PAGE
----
Sale of the Business to Shareholders or Partners
Every business that has more than one owner should have a Buy-Sell Agreement in place as soon as the business is started. A Buy-Sell Agreement is an agreement among the business owners that deals with voluntary transfers during an owner’s lifetime, transfer upon an owner’s death, and ideally transfer in the event of an owner’s disability. This agreement should be entered into as early as possible, when everyone is getting along and the terms can be agreed upon. These are difficult topics to discuss, but as with everything, getting started early and planning ahead can make a world of difference. Often these agreements provide for life insurance, sometimes paid for by the company, insuring the lives of the owners and providing the funds necessary to buy out a deceased owner’s interest. Without life insurance, the business may not be able to support the surviving owner’s obligations to purchase a deceased owner’s interest.
Sale of the Business to an Employee or Employees
If a business owner does not have any children interested in getting involved in the family business or any partners to buy them out, another alternative may be to sell the business to a key employee that the business owner has identified as sharing their goals for the future of the business. Access to capital and financing may be an obstacle for a key employee to be able to afford buying out a business owner, so starting the planning process early can make a big difference.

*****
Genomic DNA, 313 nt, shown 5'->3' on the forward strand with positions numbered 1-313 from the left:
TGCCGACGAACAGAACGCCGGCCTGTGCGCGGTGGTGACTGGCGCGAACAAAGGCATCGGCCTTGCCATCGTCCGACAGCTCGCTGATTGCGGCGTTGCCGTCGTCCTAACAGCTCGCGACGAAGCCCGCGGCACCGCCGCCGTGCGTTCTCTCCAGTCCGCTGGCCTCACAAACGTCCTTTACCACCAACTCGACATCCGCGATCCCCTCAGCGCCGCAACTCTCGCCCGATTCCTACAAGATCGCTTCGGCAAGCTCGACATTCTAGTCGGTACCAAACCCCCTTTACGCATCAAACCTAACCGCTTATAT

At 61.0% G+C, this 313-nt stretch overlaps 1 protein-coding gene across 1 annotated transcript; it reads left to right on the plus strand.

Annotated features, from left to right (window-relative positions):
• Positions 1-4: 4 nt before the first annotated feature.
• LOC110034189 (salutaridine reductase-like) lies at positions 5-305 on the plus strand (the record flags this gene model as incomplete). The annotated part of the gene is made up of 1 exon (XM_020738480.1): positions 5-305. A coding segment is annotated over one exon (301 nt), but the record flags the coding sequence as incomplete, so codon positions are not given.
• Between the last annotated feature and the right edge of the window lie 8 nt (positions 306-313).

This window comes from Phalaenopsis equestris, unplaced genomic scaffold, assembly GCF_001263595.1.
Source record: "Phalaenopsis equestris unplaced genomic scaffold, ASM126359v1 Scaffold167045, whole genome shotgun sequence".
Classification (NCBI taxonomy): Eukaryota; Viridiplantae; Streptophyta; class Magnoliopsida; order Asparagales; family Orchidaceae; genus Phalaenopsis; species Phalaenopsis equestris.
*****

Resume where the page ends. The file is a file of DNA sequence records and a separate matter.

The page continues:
Another possibility is the implementation of an employee stock ownership plan (“ESOP”), where the employees of the business purchase the business over time. Determining who will actually manage the business in this situation may take some additional planning, but ESOPs can provide a method for business owners to realize the value of the business for their retirement.
Sale to a Third Party
A business owner can also seek to sell their business to a third party as well; however, when it comes to succession planning, this should be an option of last resort. Predicting when death or incapacity may strike is impossible, and there is no guarantee that a third-party buyer will be available when the time comes to sell the business.
In general, the key to succession planning is to not delay. If you are a business owner and would like to start the process of preparing your succession plan, or need to modify your current plan, please contact one of our business or estate planning lawyers. We would be happy to assist you with this difficult but important process.